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2 November 2009
Tracking down sperm mutations
by George Atkinson

A rare form of testicular tumor has serendipitously provided scientists with new insights into why certain diseases are more common in the children of older fathers.

Writing in Nature Genetics, scientists from the University of Oxford and Copenhagen University explain how mutations can occur in different cells of the body and at different times during life. Some, such as those which occur in germ cells (those which create sperm or eggs), cause changes which affect the offspring; those which occur in other cells can lead to tumors, but are not inherited.

The researchers then describe a surprising link between certain severe childhood genetic disorders and rare testicular tumors occurring in older men: the germ cells that make the mutant gene-carrying sperm seem to be the same cells that produce the tumor.

Although the original mutations occur only rarely in the sperm-producing cells, they encourage the mutant cells to divide and multiply. When the cell divides, it copies the mutation to each daughter cell, and the clump of mutant sperm-producing cells expands over time. Hence, the number of sperm carrying this mutation also increases as men get older, raising the risk to older fathers of having affected children.

"We think most men develop these tiny clumps of mutant cells in their testicles as they age. They are rather like moles in the skin, usually harmless in themselves. But by being located in the testicle, they also make sperm - causing children to be born with a variety of serious conditions. We call them 'selfish' because the mutations benefit the germ cell but are harmful to offspring," explained study leader Professor Andrew Wilkie, from the University of Oxford.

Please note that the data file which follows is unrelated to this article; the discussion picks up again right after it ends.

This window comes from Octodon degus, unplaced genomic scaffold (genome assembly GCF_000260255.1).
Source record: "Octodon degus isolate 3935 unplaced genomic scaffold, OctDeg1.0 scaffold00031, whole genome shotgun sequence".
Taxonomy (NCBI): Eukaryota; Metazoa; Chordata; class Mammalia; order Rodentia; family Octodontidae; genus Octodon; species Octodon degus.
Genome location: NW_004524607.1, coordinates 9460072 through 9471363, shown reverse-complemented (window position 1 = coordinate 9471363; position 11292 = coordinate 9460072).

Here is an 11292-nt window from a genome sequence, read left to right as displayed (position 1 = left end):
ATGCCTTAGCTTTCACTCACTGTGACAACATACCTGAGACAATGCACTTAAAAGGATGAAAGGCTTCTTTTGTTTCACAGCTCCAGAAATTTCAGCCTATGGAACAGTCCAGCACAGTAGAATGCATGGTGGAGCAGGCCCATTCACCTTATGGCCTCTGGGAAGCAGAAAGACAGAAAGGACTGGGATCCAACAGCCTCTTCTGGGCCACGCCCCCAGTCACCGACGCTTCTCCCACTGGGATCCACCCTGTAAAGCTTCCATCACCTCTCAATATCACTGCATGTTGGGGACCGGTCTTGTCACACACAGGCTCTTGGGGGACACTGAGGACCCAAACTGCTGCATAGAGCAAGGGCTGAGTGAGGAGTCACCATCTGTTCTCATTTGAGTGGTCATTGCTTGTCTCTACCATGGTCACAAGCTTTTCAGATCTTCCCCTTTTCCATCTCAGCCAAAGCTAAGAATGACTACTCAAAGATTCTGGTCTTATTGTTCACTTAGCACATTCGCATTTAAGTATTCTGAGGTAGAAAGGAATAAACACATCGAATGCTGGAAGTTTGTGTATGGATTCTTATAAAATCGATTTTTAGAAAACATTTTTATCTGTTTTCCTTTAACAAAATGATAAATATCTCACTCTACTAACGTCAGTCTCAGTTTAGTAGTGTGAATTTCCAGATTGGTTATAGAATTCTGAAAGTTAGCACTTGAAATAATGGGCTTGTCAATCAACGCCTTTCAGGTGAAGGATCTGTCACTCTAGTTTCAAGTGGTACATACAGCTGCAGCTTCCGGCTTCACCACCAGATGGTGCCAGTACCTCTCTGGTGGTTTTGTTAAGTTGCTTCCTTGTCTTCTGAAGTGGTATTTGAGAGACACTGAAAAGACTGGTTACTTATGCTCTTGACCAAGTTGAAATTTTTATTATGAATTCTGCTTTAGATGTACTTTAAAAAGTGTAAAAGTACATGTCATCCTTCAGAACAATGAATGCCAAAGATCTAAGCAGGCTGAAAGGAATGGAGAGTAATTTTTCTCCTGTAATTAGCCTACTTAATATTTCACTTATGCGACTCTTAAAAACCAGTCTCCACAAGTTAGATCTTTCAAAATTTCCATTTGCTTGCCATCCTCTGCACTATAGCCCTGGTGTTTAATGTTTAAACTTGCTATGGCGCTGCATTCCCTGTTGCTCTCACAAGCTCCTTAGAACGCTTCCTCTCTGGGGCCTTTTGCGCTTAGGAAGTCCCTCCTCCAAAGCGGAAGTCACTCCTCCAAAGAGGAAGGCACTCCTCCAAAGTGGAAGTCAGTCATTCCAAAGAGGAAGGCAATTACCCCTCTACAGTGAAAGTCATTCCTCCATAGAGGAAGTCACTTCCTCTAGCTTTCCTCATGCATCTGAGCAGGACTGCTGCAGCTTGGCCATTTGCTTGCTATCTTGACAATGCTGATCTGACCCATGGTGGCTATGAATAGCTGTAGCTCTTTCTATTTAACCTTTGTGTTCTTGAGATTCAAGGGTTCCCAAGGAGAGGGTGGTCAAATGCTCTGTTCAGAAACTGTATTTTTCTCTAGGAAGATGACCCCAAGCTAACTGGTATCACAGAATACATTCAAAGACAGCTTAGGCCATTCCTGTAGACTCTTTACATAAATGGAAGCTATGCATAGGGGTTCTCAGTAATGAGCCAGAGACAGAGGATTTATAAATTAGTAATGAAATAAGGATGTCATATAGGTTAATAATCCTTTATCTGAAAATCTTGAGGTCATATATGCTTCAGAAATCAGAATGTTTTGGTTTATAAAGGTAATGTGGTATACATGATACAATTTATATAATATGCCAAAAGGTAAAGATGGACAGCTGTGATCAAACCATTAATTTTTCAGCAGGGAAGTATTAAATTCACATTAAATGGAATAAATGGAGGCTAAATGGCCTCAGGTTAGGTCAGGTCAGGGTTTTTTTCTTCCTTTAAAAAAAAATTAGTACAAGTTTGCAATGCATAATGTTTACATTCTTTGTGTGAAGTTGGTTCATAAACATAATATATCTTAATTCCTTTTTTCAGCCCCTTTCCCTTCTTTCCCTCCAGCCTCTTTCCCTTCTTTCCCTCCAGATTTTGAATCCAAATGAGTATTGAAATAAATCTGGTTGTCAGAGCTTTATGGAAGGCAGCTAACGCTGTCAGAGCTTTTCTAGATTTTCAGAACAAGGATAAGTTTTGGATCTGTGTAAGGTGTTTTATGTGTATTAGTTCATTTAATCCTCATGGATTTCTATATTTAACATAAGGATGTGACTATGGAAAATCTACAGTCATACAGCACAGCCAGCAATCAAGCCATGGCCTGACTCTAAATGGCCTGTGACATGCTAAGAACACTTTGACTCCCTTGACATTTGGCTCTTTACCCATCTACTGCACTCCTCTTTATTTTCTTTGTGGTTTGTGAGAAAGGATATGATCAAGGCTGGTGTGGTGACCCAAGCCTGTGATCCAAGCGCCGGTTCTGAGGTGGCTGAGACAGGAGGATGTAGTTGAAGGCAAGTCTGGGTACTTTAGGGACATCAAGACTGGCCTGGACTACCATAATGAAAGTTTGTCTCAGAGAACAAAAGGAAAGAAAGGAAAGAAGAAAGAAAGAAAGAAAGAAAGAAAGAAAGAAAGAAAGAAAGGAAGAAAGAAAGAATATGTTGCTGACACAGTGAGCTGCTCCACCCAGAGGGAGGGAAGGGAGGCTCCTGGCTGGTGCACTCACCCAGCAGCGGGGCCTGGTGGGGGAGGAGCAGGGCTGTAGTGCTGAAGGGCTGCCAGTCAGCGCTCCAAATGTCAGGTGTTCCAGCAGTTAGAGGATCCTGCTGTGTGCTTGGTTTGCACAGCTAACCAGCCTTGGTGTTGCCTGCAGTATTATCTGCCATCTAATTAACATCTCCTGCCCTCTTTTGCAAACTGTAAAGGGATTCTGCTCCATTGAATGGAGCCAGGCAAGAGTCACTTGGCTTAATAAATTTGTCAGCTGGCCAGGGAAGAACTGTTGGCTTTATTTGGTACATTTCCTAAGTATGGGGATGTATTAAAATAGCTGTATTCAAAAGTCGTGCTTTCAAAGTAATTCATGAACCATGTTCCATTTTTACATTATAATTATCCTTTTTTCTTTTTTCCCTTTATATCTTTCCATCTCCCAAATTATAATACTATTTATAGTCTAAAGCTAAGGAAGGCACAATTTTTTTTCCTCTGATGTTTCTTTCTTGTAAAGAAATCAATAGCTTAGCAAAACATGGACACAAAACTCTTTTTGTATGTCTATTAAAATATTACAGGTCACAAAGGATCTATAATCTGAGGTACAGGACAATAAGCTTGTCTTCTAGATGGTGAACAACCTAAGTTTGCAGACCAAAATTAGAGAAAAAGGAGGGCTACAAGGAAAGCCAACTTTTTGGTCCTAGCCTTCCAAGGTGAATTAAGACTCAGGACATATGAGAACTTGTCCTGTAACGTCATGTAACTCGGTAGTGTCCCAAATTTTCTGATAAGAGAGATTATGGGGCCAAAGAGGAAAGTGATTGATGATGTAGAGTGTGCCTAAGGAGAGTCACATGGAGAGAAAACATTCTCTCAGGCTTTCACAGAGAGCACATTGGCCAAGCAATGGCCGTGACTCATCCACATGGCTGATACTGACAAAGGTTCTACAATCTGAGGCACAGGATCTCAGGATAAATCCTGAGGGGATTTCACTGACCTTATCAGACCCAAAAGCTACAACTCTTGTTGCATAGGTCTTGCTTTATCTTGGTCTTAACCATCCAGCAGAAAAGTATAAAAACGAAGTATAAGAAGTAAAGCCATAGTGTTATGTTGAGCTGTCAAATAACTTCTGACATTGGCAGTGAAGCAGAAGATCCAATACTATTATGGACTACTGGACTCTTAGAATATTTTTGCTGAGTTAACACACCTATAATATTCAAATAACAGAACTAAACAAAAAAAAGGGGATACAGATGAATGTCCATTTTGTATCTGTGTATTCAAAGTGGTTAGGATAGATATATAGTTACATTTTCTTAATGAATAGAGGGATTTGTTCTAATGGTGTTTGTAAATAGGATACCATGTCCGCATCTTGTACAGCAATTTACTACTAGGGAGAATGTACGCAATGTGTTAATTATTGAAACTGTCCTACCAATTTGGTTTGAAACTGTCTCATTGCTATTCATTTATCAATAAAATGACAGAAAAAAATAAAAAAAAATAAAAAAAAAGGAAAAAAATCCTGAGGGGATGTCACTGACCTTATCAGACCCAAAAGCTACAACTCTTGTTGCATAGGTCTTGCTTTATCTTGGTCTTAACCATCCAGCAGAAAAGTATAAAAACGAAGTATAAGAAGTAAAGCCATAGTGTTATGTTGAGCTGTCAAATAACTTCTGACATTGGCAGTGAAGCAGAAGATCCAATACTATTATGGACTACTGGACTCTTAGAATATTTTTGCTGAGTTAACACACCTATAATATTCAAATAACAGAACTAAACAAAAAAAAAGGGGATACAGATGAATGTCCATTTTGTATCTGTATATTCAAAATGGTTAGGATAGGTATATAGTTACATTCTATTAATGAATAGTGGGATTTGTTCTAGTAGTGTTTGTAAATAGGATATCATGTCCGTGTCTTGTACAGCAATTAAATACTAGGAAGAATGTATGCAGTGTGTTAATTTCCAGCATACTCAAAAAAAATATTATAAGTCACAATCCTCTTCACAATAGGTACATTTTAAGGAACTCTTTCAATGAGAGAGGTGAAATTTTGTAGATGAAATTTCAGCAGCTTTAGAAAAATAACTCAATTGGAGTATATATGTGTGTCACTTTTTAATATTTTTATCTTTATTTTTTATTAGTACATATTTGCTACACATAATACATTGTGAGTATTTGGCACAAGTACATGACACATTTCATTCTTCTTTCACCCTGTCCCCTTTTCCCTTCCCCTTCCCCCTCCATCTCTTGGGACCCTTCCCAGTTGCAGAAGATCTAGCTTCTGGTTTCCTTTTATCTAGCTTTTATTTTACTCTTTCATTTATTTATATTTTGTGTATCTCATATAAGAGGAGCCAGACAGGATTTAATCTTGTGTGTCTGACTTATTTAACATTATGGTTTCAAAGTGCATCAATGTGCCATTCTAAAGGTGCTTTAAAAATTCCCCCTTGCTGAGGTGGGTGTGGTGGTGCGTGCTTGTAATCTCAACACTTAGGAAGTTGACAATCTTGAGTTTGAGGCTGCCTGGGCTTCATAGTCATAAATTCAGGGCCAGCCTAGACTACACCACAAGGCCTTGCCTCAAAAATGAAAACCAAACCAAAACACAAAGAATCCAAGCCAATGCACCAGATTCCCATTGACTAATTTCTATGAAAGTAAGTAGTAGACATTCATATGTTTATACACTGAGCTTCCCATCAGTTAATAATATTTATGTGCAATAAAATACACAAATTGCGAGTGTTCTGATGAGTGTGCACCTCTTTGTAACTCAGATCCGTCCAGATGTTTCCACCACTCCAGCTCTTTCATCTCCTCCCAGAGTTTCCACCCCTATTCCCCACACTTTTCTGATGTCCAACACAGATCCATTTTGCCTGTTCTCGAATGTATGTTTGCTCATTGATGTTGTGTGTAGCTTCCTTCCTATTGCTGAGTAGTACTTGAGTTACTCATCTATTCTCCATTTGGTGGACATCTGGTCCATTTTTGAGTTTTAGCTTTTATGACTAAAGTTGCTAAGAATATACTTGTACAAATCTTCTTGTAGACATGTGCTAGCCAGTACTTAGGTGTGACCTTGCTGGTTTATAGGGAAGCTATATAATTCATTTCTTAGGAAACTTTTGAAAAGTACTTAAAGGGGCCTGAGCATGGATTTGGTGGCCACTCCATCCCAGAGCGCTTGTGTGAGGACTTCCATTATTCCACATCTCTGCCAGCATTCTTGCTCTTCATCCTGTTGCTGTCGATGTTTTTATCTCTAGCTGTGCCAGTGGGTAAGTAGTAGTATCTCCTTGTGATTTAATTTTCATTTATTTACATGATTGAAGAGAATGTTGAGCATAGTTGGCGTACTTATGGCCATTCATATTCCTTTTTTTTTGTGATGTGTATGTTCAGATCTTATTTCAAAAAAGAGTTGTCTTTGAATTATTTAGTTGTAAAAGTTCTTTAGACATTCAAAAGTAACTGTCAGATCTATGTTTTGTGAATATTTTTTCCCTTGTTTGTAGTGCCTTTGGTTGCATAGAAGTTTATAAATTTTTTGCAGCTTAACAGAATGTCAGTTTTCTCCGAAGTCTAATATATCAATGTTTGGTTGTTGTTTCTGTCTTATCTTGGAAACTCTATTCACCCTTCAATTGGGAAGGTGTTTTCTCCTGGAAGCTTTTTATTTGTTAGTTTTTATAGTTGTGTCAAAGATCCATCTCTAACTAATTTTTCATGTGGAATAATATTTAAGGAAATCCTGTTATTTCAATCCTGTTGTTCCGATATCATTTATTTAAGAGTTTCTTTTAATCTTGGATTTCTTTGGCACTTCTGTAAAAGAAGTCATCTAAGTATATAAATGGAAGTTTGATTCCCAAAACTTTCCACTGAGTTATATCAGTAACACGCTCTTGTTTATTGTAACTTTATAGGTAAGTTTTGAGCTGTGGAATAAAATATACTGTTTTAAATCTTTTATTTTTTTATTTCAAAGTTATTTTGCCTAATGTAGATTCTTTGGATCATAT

The new work helps explain the origins of several serious conditions that affect childhood growth and development. These include achondroplasia and Apert, Noonan and Costello syndromes, as well as some conditions causing stillbirth. The research links these conditions to a single pathway controlling cell multiplication. The findings may also help explain one of the mysteries of genetics: why scientists have yet to account for much of the genetic component of common diseases. Common diseases tend to be caused by the interaction of many genes, but despite powerful genome-wide association scans to search for these genes, relatively few have been uncovered. Several of these diseases, including breast cancer, autism and schizophrenia, seem to be more frequent in the offspring of older fathers, but the reasons are unknown. Professor Wilkie suggests that similar - but milder - mutations might contribute to these diseases.

"What we have seen so far may just be the tip of a large iceberg of mildly harmful mutations being introduced into our genome," Wilkie noted. "These mutations would be too weak and too rare to be picked up by our current technology, but their sheer number would have a cumulative effect, leading to disease."

Related:
Older dads: time is NOT on your side
Older Sperm More Likely To Produce Bipolar Kids
Older Sperm Behind Genetic Mutations

Source: Nature Genetics




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